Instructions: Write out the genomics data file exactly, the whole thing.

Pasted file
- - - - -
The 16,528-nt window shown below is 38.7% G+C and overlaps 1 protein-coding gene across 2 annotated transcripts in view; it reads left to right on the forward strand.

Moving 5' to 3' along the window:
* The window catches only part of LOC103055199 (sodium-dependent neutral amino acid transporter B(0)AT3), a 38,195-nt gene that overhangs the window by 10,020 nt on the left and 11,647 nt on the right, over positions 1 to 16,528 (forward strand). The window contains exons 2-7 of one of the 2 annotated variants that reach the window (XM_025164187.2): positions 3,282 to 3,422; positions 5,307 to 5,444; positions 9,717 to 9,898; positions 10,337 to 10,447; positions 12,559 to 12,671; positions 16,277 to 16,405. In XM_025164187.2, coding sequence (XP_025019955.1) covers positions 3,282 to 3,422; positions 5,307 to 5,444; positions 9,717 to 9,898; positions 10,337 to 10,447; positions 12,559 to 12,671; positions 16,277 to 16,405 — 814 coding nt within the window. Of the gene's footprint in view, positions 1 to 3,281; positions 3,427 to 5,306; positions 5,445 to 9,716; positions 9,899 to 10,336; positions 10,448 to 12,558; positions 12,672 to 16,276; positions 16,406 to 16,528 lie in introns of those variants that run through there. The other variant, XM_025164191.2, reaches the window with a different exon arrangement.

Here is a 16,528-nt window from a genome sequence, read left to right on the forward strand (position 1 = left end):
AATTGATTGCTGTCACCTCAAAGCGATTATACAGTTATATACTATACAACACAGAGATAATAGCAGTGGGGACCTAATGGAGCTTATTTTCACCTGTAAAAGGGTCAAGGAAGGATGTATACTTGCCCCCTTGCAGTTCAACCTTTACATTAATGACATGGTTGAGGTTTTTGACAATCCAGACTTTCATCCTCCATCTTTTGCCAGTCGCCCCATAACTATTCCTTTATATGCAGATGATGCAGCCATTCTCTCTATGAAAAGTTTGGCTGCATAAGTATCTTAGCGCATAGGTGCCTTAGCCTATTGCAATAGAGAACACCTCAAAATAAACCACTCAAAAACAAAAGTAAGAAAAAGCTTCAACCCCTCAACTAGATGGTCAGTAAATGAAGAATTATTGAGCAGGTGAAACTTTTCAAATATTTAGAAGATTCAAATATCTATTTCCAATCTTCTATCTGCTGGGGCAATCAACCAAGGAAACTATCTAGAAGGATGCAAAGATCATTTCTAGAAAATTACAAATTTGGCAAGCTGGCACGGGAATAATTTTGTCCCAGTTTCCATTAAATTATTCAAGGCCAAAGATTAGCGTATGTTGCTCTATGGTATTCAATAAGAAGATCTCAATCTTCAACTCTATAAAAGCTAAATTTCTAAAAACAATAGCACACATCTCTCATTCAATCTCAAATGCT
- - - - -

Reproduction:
The 16,528-nt window shown below is 38.7% G+C and overlaps 1 protein-coding gene across 2 annotated transcripts in view; it reads left to right on the forward strand.

Moving 5' to 3' along the window:
* The window catches only part of LOC103055199 (sodium-dependent neutral amino acid transporter B(0)AT3), a 38,195-nt gene that overhangs the window by 10,020 nt on the left and 11,647 nt on the right, over positions 1 to 16,528 (forward strand). The window contains exons 2-7 of one of the 2 annotated variants that reach the window (XM_025164187.2): positions 3,282 to 3,422; positions 5,307 to 5,444; positions 9,717 to 9,898; positions 10,337 to 10,447; positions 12,559 to 12,671; positions 16,277 to 16,405. In XM_025164187.2, coding sequence (XP_025019955.1) covers positions 3,282 to 3,422; positions 5,307 to 5,444; positions 9,717 to 9,898; positions 10,337 to 10,447; positions 12,559 to 12,671; positions 16,277 to 16,405 — 814 coding nt within the window. Of the gene's footprint in view, positions 1 to 3,281; positions 3,427 to 5,306; positions 5,445 to 9,716; positions 9,899 to 10,336; positions 10,448 to 12,558; positions 12,672 to 16,276; positions 16,406 to 16,528 lie in introns of those variants that run through there. The other variant, XM_025164191.2, reaches the window with a different exon arrangement.

Here is a 16,528-nt window from a genome sequence, read left to right on the forward strand (position 1 = left end):
AATTGATTGCTGTCACCTCAAAGCGATTATACAGTTATATACTATACAACACAGAGATAATAGCAGTGGGGACCTAATGGAGCTTATTTTCACCTGTAAAAGGGTCAAGGAAGGATGTATACTTGCCCCCTTGCAGTTCAACCTTTACATTAATGACATGGTTGAGGTTTTTGACAATCCAGACTTTCATCCTCCATCTTTTGCCAGTCGCCCCATAACTATTCCTTTATATGCAGATGATGCAGCCATTCTCTCTATGAAAAGTTTGGCTGCATAAGTATCTTAGCGCATAGGTGCCTTAGCCTATTGCAATAGAGAACACCTCAAAATAAACCACTCAAAAACAAAAGTAAGAAAAAGCTTCAACCCCTCAACTAGATGGTCAGTAAATGAAGAATTATTGAGCAGGTGAAACTTTTCAAATATTTAGAAGATTCAAATATCTATTTCCAATCTTCTATCTGCTGGGGCAATCAACCAAGGAAACTATCTAGAAGGATGCAAAGATCATTTCTAGAAAATTACAAATTTGGCAAGCTGGCACGGGAATAATTTTGTCCCAGTTTCCATTAAATTATTCAAGGCCAAAGATTAGCGTATGTTGCTCTATGGTATTCAATAAGAAGATCTCAATCTTCAACTCTATAAAAGCTAAATTTCTAAAAACAATAGCACACATCTCTCATTCAATCTCAAATGCT